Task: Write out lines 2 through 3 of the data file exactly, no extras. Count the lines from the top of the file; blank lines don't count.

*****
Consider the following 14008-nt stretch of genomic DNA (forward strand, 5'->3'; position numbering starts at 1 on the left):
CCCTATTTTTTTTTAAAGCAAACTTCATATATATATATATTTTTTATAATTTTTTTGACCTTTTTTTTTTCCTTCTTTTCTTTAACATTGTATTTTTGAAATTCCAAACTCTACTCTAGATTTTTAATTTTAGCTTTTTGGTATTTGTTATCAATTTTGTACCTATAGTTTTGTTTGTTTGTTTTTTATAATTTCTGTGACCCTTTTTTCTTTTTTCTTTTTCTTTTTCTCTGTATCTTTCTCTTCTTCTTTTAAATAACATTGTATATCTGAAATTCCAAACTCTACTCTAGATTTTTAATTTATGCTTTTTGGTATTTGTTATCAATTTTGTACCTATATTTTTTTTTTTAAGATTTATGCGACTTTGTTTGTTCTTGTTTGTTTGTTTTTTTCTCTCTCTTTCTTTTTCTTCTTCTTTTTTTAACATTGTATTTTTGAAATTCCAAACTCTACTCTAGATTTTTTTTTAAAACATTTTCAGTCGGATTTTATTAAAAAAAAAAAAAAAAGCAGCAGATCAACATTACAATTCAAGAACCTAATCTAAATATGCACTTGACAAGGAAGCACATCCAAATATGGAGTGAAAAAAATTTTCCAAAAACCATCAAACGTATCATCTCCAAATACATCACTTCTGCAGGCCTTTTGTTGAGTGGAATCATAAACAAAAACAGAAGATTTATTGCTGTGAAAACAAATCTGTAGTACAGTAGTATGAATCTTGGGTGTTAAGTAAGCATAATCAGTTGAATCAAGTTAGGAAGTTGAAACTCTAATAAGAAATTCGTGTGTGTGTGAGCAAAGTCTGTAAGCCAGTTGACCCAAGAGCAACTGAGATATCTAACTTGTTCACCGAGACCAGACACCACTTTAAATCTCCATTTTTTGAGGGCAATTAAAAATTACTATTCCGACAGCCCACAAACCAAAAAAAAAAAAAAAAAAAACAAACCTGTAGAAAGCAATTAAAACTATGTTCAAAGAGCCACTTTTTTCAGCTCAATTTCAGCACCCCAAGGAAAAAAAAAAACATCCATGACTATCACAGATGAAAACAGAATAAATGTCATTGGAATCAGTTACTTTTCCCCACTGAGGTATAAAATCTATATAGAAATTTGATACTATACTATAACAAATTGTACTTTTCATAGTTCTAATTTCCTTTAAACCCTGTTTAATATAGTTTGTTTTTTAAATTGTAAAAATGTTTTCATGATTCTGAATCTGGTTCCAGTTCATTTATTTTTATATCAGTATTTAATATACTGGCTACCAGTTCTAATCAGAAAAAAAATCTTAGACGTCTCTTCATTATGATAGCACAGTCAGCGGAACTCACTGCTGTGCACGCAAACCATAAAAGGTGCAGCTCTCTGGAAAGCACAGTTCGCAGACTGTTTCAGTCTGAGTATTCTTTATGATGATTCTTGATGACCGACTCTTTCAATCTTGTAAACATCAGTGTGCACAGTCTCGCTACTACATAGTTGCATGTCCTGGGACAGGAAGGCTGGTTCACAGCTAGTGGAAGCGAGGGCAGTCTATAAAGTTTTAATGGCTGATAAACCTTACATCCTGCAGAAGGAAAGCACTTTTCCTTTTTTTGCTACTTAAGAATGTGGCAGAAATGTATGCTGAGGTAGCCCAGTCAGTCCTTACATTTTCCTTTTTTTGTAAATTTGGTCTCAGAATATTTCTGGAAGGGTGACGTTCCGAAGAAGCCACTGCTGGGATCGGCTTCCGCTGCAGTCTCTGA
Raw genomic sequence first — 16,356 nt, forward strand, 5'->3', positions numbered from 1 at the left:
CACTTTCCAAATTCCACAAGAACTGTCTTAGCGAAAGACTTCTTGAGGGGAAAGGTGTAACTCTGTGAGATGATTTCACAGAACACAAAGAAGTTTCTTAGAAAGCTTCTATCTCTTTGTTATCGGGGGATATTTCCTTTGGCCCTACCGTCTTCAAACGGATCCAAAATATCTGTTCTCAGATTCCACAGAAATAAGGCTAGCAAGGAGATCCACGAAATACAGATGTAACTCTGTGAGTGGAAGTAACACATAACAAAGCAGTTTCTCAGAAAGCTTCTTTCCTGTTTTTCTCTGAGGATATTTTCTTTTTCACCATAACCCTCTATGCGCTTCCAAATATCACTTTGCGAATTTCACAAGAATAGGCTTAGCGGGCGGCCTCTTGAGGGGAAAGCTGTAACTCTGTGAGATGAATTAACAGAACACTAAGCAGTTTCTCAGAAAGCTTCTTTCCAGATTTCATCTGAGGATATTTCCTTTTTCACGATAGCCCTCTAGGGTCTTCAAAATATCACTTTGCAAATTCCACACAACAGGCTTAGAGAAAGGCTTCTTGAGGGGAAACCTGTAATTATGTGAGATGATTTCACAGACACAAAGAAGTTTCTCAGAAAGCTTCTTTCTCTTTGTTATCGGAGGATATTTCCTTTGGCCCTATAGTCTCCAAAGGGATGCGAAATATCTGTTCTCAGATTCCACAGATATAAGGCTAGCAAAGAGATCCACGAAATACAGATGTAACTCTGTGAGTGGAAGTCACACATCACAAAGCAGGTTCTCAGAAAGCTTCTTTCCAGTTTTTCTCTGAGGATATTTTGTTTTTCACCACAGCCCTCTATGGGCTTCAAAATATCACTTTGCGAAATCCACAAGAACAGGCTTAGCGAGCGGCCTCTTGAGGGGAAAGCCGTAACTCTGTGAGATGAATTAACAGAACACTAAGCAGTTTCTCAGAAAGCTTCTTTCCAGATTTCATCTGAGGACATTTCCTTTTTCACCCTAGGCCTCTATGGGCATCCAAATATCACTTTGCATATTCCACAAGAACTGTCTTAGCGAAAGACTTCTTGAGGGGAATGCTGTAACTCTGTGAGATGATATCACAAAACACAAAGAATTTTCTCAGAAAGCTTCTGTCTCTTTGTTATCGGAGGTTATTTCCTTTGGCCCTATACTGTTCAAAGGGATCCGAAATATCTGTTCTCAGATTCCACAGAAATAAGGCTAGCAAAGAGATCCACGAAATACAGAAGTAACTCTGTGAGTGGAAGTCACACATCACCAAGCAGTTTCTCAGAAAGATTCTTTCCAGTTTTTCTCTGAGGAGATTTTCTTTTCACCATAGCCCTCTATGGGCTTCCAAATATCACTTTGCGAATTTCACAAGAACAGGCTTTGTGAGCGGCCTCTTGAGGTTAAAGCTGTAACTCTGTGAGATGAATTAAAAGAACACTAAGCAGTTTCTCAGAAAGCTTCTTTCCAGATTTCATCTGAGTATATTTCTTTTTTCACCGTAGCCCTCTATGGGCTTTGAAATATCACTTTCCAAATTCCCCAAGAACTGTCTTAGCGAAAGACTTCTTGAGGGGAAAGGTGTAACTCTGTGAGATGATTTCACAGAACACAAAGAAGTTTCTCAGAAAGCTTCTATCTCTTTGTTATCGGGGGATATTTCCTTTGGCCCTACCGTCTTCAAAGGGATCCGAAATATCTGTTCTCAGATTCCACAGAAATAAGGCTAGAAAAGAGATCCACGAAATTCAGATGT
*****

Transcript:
CCCTATTTTTTTTTAAAGCAAACTTCATATATATATATATTTTTTATAATTTTTTTGACCTTTTTTTTTTCCTTCTTTTCTTTAACATTGTATTTTTGAAATTCCAAACTCTACTCTAGATTTTTAATTTTAGCTTTTTGGTATTTGTTATCAATTTTGTACCTATAGTTTTGTTTGTTTGTTTTTTATAATTTCTGTGACCCTTTTTTCTTTTTTCTTTTTCTTTTTCTCTGTATCTTTCTCTTCTTCTTTTAAATAACATTGTATATCTGAAATTCCAAACTCTACTCTAGATTTTTAATTTATGCTTTTTGGTATTTGTTATCAATTTTGTACCTATATTTTTTTTTTTAAGATTTATGCGACTTTGTTTGTTCTTGTTTGTTTGTTTTTTTCTCTCTCTTTCTTTTTCTTCTTCTTTTTTTAACATTGTATTTTTGAAATTCCAAACTCTACTCTAGATTTTTTTTTAAAACATTTTCAGTCGGATTTTATTAAAAAAAAAAAAAAAAGCAGCAGATCAACATTACAATTCAAGAACCTAATCTAAATATGCACTTGACAAGGAAGCACATCCAAATATGGAGTGAAAAAAATTTTCCAAAAACCATCAAACGTATCATCTCCAAATACATCACTTCTGCAGGCCTTTTGTTGAGTGGAATCATAAACAAAAACAGAAGATTTATTGCTGTGAAAACAAATCTGTAGTACAGTAGTATGAATCTTGGGTGTTAAGTAAGCATAATCAGTTGAATCAAGTTAGGAAGTTGAAACTCTAATAAGAAATTCGTGTGTGTGTGAGCAAAGTCTGTAAGCCAGTTGACCCAAGAGCAACTGAGATATCTAACTTGTTCACCGAGACCAGACACCACTTTAAATCTCCATTTTTTGAGGGCAATTAAAAATTACTATTCCGACAGCCCACAAACCAAAAAAAAAAAAAAAAAAAACAAACCTGTAGAAAGCAATTAAAACTATGTTCAAAGAGCCACTTTTTTCAGCTCAATTTCAGCACCCCAAGGAAAAAAAAAAACATCCATGACTATCACAGATGAAAACAGAATAAATGTCATTGGAATCAGTTACTTTTCCCCACTGAGGTATAAAATCTATATAGAAATTTGATACTATACTATAACAAATTGTACTTTTCATAGTTCTAATTTCCTTTAAACCCTGTTTAATATAGTTTGTTTTTTAAATTGTAAAAATGTTTTCATGATTCTGAATCTGGTTCCAGTTCATTTATTTTTATATCAGTATTTAATATACTGGCTACCAGTTCTAATCAGAAAAAAAATCTTAGACGTCTCTTCATTATGATAGCACAGTCAGCGGAACTCACTGCTGTGCACGCAAACCATAAAAGGTGCAGCTCTCTGGAAAGCACAGTTCGCAGACTGTTTCAGTCTGAGTATTCTTTATGATGATTCTTGATGACCGACTCTTTCAATCTTGTAAACATCAGTGTGCACAGTCTCGCTACTACATAGTTGCATGTCCTGGGACAGGAAGGCTGGTTCACAGCTAGTGGAAGCGAGGGCAGTCTATAAAGTTTTAATGGCTGATAAACCTTACATCCTGCAGAAGGAAAGCACTTTTCCTTTTTTTGCTACTTAAGAATGTGGCAGAAATGTATGCTGAGGTAGCCCAGTCAGTCCTTACATTTTCCTTTTTTTGTAAATTTGGTCTCAGAATATTTCTGGAAGGGTGACGTTCCGAAGAAGCCACTGCTGGGATCGGCTTCCGCTGCAGTCTCTGA
Raw genomic sequence first — 16,356 nt, forward strand, 5'->3', positions numbered from 1 at the left: